My Workbench—The A to B Series

NOTE:Just so you know, this is an older workbench series. Paul has a newer Workbench series. If you are interested in the updated version of Paul’s workbench please click the button down below. This page links to a cutting list, tools list, FAQS and much more.


Built completely on the concrete driveway of my home. A right of passage? Go climb that mountain!



I’m never too sure when it comes to talking about my work where making is replaced by teaching—every time I make I end up thinking about whether what I take for granted in my everyday work has additional value to those relying on keyboard dexterity synchronised with head knowledge. My world of designing, making and teaching usually leads to a sort of seamless crossover these days. Whereas I saw my ways of working wood as more ordinary working, I also thought that everyone working with wood did it the same way, but then I saw that that wasn’t really the case. People had mostly strayed away from it. Whereas I grew up cutting the head off a nail to become a perfectly-sized drill bit, the circle of men and women around me were mainly using air-nailers. My method wasn’t common or at all necessary in today’s woodworking any more. Or was it? It was when I saw that air-nailers had become common that I reintroduced the nail-cum-drill-bit  to our post-modern world. My using it to make a picture frame series meant that people saw a different power woodworking. My now older-world woodworking began to change the face of woodworking over a number of decades and in the most positive of powerful ways. People felt safer, more in control yet without losing practical control values. It was non-invasive and so very all inclusive too. Add in the fact that it was also highly affordable for just about anyone, we found ourselves pushing new boundaries and forging ahead to combine the best of the past with the present and new. Because of this I pushed into it and the numbers have just kept growing.

Yup! A little awkward but definitely doable!

Filming my first workbench making in my back garden/yard for YouTube was a very exciting and enjoyable start to videos for me. It was even more than exciting, it was the first step to a new journey and a wider outreach. It was there we continued filming when the school next door rang its outside bell for the end of playtime. The seagulls squawked and screeched overhead as they plummeted from the sky at the sight of food scraps in the same playground. Our viewers loved it. And whereas of course that workbench was scaleable too, it also took on a mass that was somewhat intimidating to most because of its size.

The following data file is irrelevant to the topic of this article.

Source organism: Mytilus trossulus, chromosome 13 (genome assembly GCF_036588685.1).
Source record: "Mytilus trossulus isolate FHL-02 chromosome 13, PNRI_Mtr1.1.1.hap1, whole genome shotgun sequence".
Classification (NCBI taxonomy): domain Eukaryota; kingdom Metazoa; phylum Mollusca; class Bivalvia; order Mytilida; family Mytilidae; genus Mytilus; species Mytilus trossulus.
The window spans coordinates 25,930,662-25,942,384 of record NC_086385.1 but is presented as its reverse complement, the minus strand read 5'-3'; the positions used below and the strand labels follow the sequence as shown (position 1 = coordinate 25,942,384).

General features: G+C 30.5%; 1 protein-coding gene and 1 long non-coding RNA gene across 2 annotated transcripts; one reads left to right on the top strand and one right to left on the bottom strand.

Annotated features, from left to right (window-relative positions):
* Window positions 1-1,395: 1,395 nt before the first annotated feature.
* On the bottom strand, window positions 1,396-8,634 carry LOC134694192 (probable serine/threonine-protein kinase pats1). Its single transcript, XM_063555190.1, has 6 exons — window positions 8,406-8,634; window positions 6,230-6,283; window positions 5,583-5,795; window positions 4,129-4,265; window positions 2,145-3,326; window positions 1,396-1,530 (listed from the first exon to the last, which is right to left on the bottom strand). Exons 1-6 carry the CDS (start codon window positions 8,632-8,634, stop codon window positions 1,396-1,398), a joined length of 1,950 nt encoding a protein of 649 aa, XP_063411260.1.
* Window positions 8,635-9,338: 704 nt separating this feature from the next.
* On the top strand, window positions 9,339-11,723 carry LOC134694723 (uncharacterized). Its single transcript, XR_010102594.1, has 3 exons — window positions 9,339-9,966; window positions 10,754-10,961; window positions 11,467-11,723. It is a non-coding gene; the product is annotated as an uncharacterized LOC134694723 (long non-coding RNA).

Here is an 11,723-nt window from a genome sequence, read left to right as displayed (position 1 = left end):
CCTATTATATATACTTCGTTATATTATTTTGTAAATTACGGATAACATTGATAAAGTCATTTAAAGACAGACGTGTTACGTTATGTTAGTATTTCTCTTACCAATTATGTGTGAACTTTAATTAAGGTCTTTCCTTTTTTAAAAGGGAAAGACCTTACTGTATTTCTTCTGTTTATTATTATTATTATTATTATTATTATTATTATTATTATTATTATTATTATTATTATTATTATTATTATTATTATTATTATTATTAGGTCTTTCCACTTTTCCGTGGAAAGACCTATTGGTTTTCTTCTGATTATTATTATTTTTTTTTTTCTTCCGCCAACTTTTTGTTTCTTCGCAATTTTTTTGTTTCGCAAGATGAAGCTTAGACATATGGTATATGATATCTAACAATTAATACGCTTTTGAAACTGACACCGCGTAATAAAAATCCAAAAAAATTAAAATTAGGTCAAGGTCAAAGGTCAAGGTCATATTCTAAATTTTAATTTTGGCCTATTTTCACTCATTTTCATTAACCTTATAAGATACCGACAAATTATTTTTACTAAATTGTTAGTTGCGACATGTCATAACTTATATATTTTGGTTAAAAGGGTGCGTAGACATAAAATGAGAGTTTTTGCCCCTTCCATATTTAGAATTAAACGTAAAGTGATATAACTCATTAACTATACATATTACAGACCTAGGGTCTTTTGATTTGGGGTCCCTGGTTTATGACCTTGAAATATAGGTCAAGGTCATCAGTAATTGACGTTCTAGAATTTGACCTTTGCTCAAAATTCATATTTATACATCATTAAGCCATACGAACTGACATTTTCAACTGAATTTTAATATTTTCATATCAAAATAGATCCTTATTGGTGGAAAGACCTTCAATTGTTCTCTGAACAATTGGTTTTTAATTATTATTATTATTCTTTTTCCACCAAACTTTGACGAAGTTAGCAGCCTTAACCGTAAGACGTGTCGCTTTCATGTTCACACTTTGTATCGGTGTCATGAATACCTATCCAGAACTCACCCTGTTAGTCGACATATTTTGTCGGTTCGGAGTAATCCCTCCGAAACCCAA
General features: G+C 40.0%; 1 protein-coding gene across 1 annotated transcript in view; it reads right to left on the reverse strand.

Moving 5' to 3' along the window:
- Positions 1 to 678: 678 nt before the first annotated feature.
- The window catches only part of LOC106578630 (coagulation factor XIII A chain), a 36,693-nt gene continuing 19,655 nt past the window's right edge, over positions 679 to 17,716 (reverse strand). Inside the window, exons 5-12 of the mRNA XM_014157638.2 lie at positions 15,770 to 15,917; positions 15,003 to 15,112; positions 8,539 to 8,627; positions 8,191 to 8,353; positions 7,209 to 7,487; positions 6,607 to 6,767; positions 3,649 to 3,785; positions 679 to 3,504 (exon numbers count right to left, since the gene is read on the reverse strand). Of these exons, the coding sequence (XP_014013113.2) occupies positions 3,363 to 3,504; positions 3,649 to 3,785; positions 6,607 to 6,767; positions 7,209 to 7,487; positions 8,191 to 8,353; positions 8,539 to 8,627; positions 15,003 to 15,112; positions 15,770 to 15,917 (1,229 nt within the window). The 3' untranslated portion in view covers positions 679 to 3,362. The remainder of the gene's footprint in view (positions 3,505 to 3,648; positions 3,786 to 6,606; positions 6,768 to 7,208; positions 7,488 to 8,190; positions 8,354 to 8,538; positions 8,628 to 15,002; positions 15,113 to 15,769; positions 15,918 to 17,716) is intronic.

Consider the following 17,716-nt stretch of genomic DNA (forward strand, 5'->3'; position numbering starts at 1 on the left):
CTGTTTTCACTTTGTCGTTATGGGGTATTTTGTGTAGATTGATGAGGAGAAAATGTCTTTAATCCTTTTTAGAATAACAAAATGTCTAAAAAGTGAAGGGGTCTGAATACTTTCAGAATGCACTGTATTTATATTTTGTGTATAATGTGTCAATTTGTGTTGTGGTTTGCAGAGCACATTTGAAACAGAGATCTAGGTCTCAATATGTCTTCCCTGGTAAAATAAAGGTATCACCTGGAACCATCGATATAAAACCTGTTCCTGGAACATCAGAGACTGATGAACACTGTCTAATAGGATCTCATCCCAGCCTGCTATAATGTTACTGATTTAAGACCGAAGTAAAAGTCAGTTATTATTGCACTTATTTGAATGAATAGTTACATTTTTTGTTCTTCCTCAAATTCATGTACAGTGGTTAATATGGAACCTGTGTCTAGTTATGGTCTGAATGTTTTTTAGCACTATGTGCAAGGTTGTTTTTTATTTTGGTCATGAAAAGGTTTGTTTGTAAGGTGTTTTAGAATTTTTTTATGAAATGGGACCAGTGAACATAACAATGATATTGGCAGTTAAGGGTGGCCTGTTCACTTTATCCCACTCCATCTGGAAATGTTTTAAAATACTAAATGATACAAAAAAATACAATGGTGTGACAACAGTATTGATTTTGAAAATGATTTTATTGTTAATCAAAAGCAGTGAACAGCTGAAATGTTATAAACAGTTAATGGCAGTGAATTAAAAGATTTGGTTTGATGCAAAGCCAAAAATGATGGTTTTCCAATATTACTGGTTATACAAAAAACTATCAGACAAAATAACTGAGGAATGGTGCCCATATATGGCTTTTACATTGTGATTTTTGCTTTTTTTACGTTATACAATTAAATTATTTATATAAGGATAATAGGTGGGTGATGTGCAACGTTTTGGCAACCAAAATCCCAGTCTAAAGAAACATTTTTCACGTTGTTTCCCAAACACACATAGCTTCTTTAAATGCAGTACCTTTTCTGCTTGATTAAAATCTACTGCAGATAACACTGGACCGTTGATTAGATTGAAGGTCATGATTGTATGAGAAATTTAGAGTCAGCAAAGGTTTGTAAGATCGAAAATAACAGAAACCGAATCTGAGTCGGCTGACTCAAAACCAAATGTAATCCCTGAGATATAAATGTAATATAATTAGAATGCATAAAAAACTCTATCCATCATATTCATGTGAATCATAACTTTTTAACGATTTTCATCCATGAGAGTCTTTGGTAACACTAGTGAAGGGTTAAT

In the last 18 months I’ve made three workbenches but two of them I made entirely outside my home garage, so that I could totally feel what you would go through with limited resources and constrained accommodation. A concrete driveway, rainy days, cold, high winds and so on extended the time it took, but I wanted the authentic photography without my staging anything. I also wanted an example or two to show what the outcome was. So, anyway, I say all of that because setting up trestles in my driveway seems so very far away from the fully equipped workshops and machine shops I have known all the way through my 50 years plus of woodworking. It’s at this point that I might say even if you have got the machine shop and high grade equipment, there is something about, well,  shall we say ‘roughing it a bit’ that makes the experience truly experiential, adventuresome, if you will. You see that’s what I want for you. Behind my garage doors stood my bandsaw, tablesaw, planer and jointer and chop-saw. Oh, and my mortise machine too. I didn’t use them to mill my components on as I made either of the benches nor the current series workbench. Why? Isn’t that a bit ridiculous? Aren’t you taking it a bit too far, Paul? Well, when I first arrived stateside in 1987 I asked my landlord if I could make a workbench on the den floor of the house we were renting. Sure you can!  Go ahead! My two eldest boys  were right there with me, little though they were. They helped me spin and twist the lumber around as I chopped mortises and cut tenons on the den floor. Had I had machines they could not have been on the job there with me. A cotton drop sheet kept the shavings and sawdust from entering the carpet fibres and after a few days my new, made-in-the-USA workbench was ready for action.